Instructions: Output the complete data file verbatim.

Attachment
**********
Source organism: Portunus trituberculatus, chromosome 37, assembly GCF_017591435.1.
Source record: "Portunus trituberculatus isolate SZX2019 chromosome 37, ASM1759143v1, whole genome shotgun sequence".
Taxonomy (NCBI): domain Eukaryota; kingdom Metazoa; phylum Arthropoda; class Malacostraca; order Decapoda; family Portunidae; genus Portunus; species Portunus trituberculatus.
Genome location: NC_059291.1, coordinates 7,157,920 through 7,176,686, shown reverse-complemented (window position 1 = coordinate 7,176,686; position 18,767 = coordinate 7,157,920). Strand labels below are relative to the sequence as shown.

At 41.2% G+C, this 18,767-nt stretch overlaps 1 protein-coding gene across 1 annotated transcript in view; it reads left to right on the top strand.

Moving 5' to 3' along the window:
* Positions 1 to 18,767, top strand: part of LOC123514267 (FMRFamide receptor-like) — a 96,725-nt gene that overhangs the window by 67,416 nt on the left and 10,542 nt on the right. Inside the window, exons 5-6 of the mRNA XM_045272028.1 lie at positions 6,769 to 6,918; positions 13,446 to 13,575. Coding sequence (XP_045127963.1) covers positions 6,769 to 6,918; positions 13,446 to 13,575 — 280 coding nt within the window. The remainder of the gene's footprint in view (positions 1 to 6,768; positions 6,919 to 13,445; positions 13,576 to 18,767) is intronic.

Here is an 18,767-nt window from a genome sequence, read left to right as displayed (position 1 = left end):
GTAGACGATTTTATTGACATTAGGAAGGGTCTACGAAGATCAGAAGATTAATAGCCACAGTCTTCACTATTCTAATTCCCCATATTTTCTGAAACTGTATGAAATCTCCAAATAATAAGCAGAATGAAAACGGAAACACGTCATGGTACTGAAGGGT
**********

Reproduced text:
Source organism: Portunus trituberculatus, chromosome 37, assembly GCF_017591435.1.
Source record: "Portunus trituberculatus isolate SZX2019 chromosome 37, ASM1759143v1, whole genome shotgun sequence".
Taxonomy (NCBI): domain Eukaryota; kingdom Metazoa; phylum Arthropoda; class Malacostraca; order Decapoda; family Portunidae; genus Portunus; species Portunus trituberculatus.
Genome location: NC_059291.1, coordinates 7,157,920 through 7,176,686, shown reverse-complemented (window position 1 = coordinate 7,176,686; position 18,767 = coordinate 7,157,920). Strand labels below are relative to the sequence as shown.

At 41.2% G+C, this 18,767-nt stretch overlaps 1 protein-coding gene across 1 annotated transcript in view; it reads left to right on the top strand.

Moving 5' to 3' along the window:
* Positions 1 to 18,767, top strand: part of LOC123514267 (FMRFamide receptor-like) — a 96,725-nt gene that overhangs the window by 67,416 nt on the left and 10,542 nt on the right. Inside the window, exons 5-6 of the mRNA XM_045272028.1 lie at positions 6,769 to 6,918; positions 13,446 to 13,575. Coding sequence (XP_045127963.1) covers positions 6,769 to 6,918; positions 13,446 to 13,575 — 280 coding nt within the window. The remainder of the gene's footprint in view (positions 1 to 6,768; positions 6,919 to 13,445; positions 13,576 to 18,767) is intronic.

Here is an 18,767-nt window from a genome sequence, read left to right as displayed (position 1 = left end):
GTAGACGATTTTATTGACATTAGGAAGGGTCTACGAAGATCAGAAGATTAATAGCCACAGTCTTCACTATTCTAATTCCCCATATTTTCTGAAACTGTATGAAATCTCCAAATAATAAGCAGAATGAAAACGGAAACACGTCATGGTACTGAAGGGT